On 4 September our friend and colleague Lev Nikolaevich Lipatov of the Russian Academy of Sciences (RAS) passed away unexpectedly while attending a physics meeting in Dubna. Lev grew up in Leningrad (now St. Petersburg) and entered the physics faculty at the Leningrad State University in 1957. In 1963 he joined the group of Vladimir Gribov at the Ioffe Physical-Technical Institute of RAS, defending his dissertation in 1968. He remained in Gribov’s group when it moved to the Leningrad Nuclear Physics Institute in Gatchina in 1970 and obtained a permanent position. He became a professor of physics in 1990 and, since 1997, was the director of the theory division. In 1998 he also became a member of St. Petersburg State University, where he lectured, and in 2011 he was elected as a full member of the RAS.
Lev was a leading figure worldwide in the high-energy behaviour of quantum field theory. Supported by Gribov, he began to analyse the high-energy behaviour of QED processes and became involved in the investigation of the “double logarithms”. His main focus was first on the Regge limit (at the time, Regge theory had just started to become popular for analysing high-energy scattering processes), but the discovery of Bjorken scaling transferred his focus to the kinematic limit of deep inelastic scattering. It was after a seminar given by Gribov when Lev spotted a gap in the theoretical argument – leading to the famous “GL” paper, which later became a theoretical cornerstone of the DGLAP evolution equations. These are now an important pillar in the analysis of high-energy scattering processes at the LHC.
After the rise of non-abelian gauge theories in the early 1970s, it was again the Regge limit that attracted Lev’s interest: together with his collaborators in 1975 he derived an integral equation which, after applying it to QCD, became known as the “BFKL” equation. It took several years before this equation received international attention, but today the BFKL papers are among the publications with the highest numbers of citations in high-energy physics.
Lev’s scientific work extends much further, however. He found a new approach for investigating large orders in perturbation theory, generalized the concept of partonic evolution equations beyond the leading-twist approximation and spent several years computing the NLO corrections to the BFKL equation. He discovered that the BFKL Hamiltonian (after generalizing to many-gluon states) is equivalent to an integrable Heisenberg spin model, thus demonstrating that the concept of integrability plays an important role in high-energy physics, and developed a new formulation in terms of a gauge-invariant “effective action”. In gravity he discovered the reggeization of the graviton and within the conjectured AdS/CFT duality he pointed out the need for correcting the BDS formula using remainder functions, and worked on the duality of the BFKL pomeron with the graviton. Although Lev’s work was purely theoretical, he never neglected experimental data: his last papers studied the application of the QCD BFKL equation to HERA data, thus gaining a deeper understanding of his “favourite child”, the BFKL pomeron.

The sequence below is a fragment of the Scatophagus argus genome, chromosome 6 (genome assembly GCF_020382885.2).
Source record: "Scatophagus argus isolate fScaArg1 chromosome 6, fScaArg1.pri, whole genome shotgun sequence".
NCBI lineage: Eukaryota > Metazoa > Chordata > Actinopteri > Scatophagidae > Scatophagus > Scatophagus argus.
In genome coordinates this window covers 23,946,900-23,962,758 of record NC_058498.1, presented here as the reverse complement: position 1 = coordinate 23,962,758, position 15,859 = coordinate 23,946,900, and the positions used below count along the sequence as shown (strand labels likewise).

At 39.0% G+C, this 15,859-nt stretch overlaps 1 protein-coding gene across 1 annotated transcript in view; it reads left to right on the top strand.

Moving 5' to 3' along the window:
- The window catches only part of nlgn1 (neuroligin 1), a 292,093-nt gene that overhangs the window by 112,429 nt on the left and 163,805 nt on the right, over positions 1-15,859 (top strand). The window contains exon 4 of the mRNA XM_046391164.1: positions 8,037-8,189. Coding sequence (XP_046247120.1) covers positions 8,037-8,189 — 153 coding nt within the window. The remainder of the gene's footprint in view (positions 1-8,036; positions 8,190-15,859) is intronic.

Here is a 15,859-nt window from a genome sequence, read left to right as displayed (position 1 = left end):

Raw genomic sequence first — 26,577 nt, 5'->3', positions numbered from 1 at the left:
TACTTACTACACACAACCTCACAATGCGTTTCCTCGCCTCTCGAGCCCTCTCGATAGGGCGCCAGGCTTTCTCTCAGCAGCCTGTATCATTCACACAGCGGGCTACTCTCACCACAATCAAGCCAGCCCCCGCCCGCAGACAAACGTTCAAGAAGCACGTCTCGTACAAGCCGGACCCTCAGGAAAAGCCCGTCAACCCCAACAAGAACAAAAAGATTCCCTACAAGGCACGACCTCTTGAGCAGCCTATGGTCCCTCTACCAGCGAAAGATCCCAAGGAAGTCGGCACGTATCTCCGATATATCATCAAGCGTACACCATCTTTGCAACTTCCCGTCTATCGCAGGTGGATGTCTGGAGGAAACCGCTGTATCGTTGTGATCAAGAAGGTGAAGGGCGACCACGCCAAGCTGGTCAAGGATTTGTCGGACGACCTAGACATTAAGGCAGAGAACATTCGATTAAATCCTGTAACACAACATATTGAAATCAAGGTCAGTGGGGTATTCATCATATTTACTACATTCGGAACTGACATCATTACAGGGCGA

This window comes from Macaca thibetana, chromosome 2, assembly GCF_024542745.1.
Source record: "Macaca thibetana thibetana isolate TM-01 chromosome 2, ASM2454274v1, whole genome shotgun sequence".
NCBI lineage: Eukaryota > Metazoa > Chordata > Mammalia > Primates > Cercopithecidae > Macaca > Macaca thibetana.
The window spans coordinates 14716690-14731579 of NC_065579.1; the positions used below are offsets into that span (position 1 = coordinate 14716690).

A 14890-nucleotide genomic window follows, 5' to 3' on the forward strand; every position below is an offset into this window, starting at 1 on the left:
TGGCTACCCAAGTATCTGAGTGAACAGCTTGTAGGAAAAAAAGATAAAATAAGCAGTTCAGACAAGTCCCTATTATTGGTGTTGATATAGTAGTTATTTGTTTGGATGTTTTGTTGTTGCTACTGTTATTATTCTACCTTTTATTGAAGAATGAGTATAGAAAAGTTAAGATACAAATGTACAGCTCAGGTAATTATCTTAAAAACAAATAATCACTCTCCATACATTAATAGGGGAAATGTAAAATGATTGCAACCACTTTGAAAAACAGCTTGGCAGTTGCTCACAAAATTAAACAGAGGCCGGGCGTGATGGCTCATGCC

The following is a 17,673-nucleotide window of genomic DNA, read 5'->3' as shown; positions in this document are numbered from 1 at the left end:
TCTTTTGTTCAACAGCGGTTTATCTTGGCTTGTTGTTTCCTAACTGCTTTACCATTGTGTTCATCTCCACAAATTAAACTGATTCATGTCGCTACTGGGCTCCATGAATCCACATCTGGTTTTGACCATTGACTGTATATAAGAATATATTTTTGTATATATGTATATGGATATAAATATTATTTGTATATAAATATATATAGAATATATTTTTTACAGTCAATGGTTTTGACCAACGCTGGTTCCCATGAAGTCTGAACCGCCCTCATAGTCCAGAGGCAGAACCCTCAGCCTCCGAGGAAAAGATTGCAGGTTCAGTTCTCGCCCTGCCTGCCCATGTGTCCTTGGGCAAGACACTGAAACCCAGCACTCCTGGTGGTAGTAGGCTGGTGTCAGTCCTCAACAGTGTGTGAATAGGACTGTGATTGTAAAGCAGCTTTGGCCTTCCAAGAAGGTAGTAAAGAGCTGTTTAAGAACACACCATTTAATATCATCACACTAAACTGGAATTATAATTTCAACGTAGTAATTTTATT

Lev was well known in the high-energy physics community and was invited to give talks at countless international meetings and conferences. He set up numerous collaborations, paid several visits to CERN and, since the early 1990s, made regular visits to DESY. Lev received many national and international prizes and awards, including the research award of the Alexander von Humboldt Foundation in 1993, the Pomeranchuk Prize in 2001, the Marie Curie Excellence Chair of the European Community, hosted by Hamburg University in 2006–2009, and the European Physical Society High Energy and Particle Physics Prize in 2015. As well as his research in Russia, he set up collaborations in Germany, France, England, Spain, Israel and Chile.
Those who had the privilege to know Lev up close experienced a very friendly person whose interest and understanding in physics was extraordinary. In any situation he was ready and more than happy to discuss physics, and was enthusiastic about new ideas. Behind this, Lev was a loving husband to his wife Elvira and a caring father of his daughters Irina and Katja, and their families. Last but not least, he was very attached to his home city of Leningrad and to his home country of Russia.
Together with his numerous collaborators and friends, we deeply regret that Lev is no longer with us.